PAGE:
Mr. Delamere explains that a cadet is a recruit to the East India Company's army. The Company will pay for the cadet's passage to India, and will then commission him when a post becomes free. The East India Company, the young Delameres are told, is a great company whose director is like an emperor, which levies armies, and which 'pays a prodigious revenue to the mother country' (p.13). This leads to the question of how the East India Company came by its possessions in India, which, says Mr. Delamere, requires a geography lesson. What follows, once he gets his map and unfolds the story, is a lesson almost straight out of the standard geography text-books. We learn Hindostan's borders, extent, history, if not quite its latitude and longitude, and that the 'native rulers' 'oppress the subjects, rule them with despotic power, and when they have increased their own wealth and importance sufficiently for the purpose, rebel against their head, or make war upon each other' (p.14). When one of his children asks, 'ought the Company to fight with them, and take their cities and fields, as if they were enemies?' Mr. Delamere replies that fighting was inevitable because of the ferocity and viciousness of the existing rulers who did not recognise what benefits the British could offer them (p.21). Since the native rules were such tyrants, he argues, any change would be for the better for indigenous inhabitants. France was once a rival to Britain in India, he goes on, but it did not achieve permanent success because 'the habits and genius of this great nation are not commercial' (p.20).
Henry's voyage out, via Madeira, St. Helena and the Cape, is described, and then his arrival at Madras. This description is filtered through Henry's own perception. He writes to his mother that he dislikes the Moslems in Madras, for instance, and that they dislike him. He regards them as the cruel conquerors of the indolent natives, and exults that they have now been conquered themselves. Ceylon and Bengal are described as Henry passes through, the information the reader receives being partly factual, as if from a text-book, and partly anecdotal. Henry is amazed at a Jewish community in Bengal, for instance, but wishes they would see the light of Christianity (pp.91-2). He also scoffs at the idolatry of the 'Gentoos' (i.e .Hindus) who, he says, seem to accept that their religion is fit to be mocked because they offer idols for sale for children. Various adventures enliven the description of Henry's travels through India. On one occasion, Henry shoots a tiger which is found near his camp, but not before it has killed one of his attendants (pp.131-7), and he records the sinister history of the murders perpetrated by the 'Thugs' and others (pp.137-42). The palaces at Agra, Lucknow and Delhi are also described.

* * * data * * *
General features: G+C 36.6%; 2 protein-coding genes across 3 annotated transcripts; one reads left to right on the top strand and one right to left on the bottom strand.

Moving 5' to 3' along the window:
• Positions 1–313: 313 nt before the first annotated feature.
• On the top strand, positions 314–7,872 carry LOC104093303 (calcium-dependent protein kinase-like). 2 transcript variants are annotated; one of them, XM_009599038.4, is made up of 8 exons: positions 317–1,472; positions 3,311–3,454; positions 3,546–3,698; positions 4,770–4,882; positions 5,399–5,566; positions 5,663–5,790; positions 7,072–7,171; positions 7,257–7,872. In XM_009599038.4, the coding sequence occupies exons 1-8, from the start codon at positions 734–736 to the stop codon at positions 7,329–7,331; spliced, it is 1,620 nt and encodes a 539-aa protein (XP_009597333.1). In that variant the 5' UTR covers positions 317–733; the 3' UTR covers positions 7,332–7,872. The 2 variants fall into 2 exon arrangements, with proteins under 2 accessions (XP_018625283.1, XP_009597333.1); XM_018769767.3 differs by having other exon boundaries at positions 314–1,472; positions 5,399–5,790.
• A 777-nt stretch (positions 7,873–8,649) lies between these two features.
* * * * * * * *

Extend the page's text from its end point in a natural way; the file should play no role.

Henry returns to Bengal after his tour, and Hofland touches on some political issues. She has Henry defend the behaviour of Warren Hastings, who would surely have been venerated as a saint had he died in India, and discuss the career of the current viceroy, although he admits that 'I am no politician, dear father' (p.163). Further exotic encounters ensue. Henry only just escapes from a cobra (pp.166-7), and he describes seeing dancing girls, snake charming and suttee (pp.224-8). He recounts the story of 'Captain S---' who once rescued an eleven year-old fiancee, doped on opium, from being forced to kill herself on her intended's pyre. Suddenly the narrative ends, with Henry finishing a letter home by asking to be remembered to the rest of his family.